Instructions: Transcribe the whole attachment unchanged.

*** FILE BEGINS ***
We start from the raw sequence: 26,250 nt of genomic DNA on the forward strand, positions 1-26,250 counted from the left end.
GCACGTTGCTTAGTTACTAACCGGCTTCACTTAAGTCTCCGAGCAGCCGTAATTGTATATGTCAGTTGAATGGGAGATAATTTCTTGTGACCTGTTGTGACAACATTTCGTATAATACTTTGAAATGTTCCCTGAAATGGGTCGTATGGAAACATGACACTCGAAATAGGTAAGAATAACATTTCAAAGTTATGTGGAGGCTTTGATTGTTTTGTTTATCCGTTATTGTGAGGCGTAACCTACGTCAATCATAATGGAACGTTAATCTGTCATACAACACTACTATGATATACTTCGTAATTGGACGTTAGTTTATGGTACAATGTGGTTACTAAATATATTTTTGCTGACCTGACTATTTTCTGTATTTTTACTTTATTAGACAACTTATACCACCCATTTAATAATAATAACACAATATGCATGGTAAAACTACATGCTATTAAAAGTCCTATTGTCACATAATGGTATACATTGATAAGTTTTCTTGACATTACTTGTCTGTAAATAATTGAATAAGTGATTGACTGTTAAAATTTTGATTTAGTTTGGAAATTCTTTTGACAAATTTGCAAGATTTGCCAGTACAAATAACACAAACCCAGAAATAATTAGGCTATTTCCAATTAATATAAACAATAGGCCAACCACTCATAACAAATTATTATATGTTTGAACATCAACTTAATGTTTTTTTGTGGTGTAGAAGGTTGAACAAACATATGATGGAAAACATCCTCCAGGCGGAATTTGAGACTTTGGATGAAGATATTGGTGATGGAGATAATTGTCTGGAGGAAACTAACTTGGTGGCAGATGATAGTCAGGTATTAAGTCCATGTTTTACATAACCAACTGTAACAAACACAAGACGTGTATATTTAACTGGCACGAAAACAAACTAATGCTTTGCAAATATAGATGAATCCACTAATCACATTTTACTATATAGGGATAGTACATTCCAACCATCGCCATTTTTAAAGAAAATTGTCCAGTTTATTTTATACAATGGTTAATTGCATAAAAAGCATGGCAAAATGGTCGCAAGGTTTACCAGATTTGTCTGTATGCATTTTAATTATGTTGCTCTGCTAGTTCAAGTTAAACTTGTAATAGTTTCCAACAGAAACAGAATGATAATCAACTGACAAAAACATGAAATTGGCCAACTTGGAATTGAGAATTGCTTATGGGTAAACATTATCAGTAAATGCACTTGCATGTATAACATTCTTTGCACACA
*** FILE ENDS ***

We start from the raw sequence: 26,250 nt of genomic DNA on the forward strand, positions 1-26,250 counted from the left end.
GCACGTTGCTTAGTTACTAACCGGCTTCACTTAAGTCTCCGAGCAGCCGTAATTGTATATGTCAGTTGAATGGGAGATAATTTCTTGTGACCTGTTGTGACAACATTTCGTATAATACTTTGAAATGTTCCCTGAAATGGGTCGTATGGAAACATGACACTCGAAATAGGTAAGAATAACATTTCAAAGTTATGTGGAGGCTTTGATTGTTTTGTTTATCCGTTATTGTGAGGCGTAACCTACGTCAATCATAATGGAACGTTAATCTGTCATACAACACTACTATGATATACTTCGTAATTGGACGTTAGTTTATGGTACAATGTGGTTACTAAATATATTTTTGCTGACCTGACTATTTTCTGTATTTTTACTTTATTAGACAACTTATACCACCCATTTAATAATAATAACACAATATGCATGGTAAAACTACATGCTATTAAAAGTCCTATTGTCACATAATGGTATACATTGATAAGTTTTCTTGACATTACTTGTCTGTAAATAATTGAATAAGTGATTGACTGTTAAAATTTTGATTTAGTTTGGAAATTCTTTTGACAAATTTGCAAGATTTGCCAGTACAAATAACACAAACCCAGAAATAATTAGGCTATTTCCAATTAATATAAACAATAGGCCAACCACTCATAACAAATTATTATATGTTTGAACATCAACTTAATGTTTTTTTGTGGTGTAGAAGGTTGAACAAACATATGATGGAAAACATCCTCCAGGCGGAATTTGAGACTTTGGATGAAGATATTGGTGATGGAGATAATTGTCTGGAGGAAACTAACTTGGTGGCAGATGATAGTCAGGTATTAAGTCCATGTTTTACATAACCAACTGTAACAAACACAAGACGTGTATATTTAACTGGCACGAAAACAAACTAATGCTTTGCAAATATAGATGAATCCACTAATCACATTTTACTATATAGGGATAGTACATTCCAACCATCGCCATTTTTAAAGAAAATTGTCCAGTTTATTTTATACAATGGTTAATTGCATAAAAAGCATGGCAAAATGGTCGCAAGGTTTACCAGATTTGTCTGTATGCATTTTAATTATGTTGCTCTGCTAGTTCAAGTTAAACTTGTAATAGTTTCCAACAGAAACAGAATGATAATCAACTGACAAAAACATGAAATTGGCCAACTTGGAATTGAGAATTGCTTATGGGTAAACATTATCAGTAAATGCACTTGCATGTATAACATTCTTTGCACACA